What are pronouns?
Pronouns are a word used to refer to either the person who is talking (such as “I” or “you”), someone who is being spoken about (such as “she/her”, “he/him” or “they/them”) or when something belongs to someone (as is “his”, “hers” or “theirs”).
Examples of pronoun usage:
- Let me introduce you to Louise, she is our Operations Director.
- Carl works in our manufacturing team, so that candidate is relevant to his specific market.
- Lucy is our CEO, and they are responsible for running Pod Talent.
Why do pronouns matter?
- Pronouns are used constantly in day-to-day conversation, more often than someone’s name! Think how many times you would have spoken about a person and referred to them as he/she/they today?
- Pronouns are often gendered or indicate someone’s gender – we are not all gender conforming. Some people are non-binary, and some people do not identify with the gender in which they present or the one they were assigned at birth – so it’s important to get this right, in the same way it’s important to get someone’s name right when speaking about them
- Someone may change their pronouns from the ones you were originally familiar with. This is a really important part of someone’s identity (again, much like a name!).
But my gender is obvious and it’s the one I identify with, why do I need to display my pronouns?
Most people do conform to the gender they appear to be, so you may question why you need to display your pronouns, when it’s obvious which gender you are? This is an understandable question - but - by using your pronouns, you are opening the door and creating a safe space for someone to tell you their pronouns, which shows allyship.
How can you promote inclusivity through pronoun visibility and usage?
- Display your pronouns on LinkedIn and encourage your business to do the same.
- Include pronouns in your email signature and encourage everyone in your business to do the same.
- Include pronouns on other places that display people’s names – org charts, staff directories, meet the team webpages, company presentations etc.
- Use pronouns when introducing yourself or others in meetings i.e., “my name is Lucy and my pronouns are they/they” or “this is Lucy, their pronouns are they/them”.
- Make an effort to pay attention to someone’s pronouns and try your best to use them.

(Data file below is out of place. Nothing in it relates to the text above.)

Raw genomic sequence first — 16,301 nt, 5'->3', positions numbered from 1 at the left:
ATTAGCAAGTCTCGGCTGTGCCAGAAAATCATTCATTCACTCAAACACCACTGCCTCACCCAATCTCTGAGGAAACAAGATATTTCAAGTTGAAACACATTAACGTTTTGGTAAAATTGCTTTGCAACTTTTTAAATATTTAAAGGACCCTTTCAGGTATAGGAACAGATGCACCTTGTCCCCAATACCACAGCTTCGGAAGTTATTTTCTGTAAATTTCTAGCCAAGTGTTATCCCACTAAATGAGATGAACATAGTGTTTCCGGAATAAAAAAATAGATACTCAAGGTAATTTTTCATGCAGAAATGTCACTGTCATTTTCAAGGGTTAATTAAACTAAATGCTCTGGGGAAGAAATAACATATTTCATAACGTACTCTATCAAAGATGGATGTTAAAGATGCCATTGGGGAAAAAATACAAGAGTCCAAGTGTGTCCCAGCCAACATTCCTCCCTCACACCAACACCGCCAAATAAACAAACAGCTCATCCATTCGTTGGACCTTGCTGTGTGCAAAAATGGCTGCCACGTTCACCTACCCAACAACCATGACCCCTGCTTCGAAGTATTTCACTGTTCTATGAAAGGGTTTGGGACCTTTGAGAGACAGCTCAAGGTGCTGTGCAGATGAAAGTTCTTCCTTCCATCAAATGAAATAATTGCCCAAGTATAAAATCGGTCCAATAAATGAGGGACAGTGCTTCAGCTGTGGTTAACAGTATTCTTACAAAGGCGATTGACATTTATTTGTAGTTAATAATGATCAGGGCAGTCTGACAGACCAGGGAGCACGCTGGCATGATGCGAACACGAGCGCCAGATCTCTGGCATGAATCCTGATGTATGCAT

- Practice is important! It takes intention to use someone’s correct pronouns especially if they are different to ones you associated with them before – but your effort is really appreciated by that person, so keep trying.
- Allow the person you are speaking about/other people to correct you if you make a mistake (we all make mistakes, but creating a space where people can be corrected is important).
- If you get something wrong, apologise and move on – it’s really ok to make mistakes, but an apology goes a long way.
What if I don’t know someone’s pronouns?
- If you are speaking to someone directly and don’t know their pronouns, it’s ok to ask!
- If you are speaking about someone and you aren’t aware of their pronouns (and can’t ask), the safest course of action is to refer to the person as “they/them”, until you know.
What is non-binary?
Non-binary refers to someone who does not conform to traditional beliefs around gender, which stipulate everyone is either “male” or “female”. Non-binary may be referred to as gender fluid, gender-free, gender-less, ungendered or gender non-conforming.
Someone who is non-binary sees themselves as both and/or neither binary gender, which is why they will use the pronouns “they/them” as they are non-gendered.
My favourite analogy about non-binary is “it’s like brunch” – it’s both breakfast and lunch, but it is also neither.
What is trans?
Trans is an umbrella term to describe people whose gender is not the same as, or does not sit comfortably with, the sex they were presumed to be at birth. This may also be referred to as transgender. Trans as a term includes non-binary people as well. Someone who is trans may use the pronouns “they/them” but they may also ask you to change their pronouns to “he/him” or “she/her” as well, depending on their preferences and identity. When someone changes pronouns (and/or their name), it’s really important to make an effort to use the new pronouns you have been asked to use, as not using them can be very damaging and upsetting to the person you are speaking to.
Please refer to Stonewall’s list of LGBTQ+ terms for more information - https://www.stonewall.org.uk/list-lgbtq-terms
This article was written by Lucy Morgan, CEO of Pod Talent. Lucy is openly queer and non-binary and passionate about LGBTQ+ inclusivity in both the recruitment and Supply Chain industries. If you’d like to talk to Lucy in more detail, you can reach them on email@example.com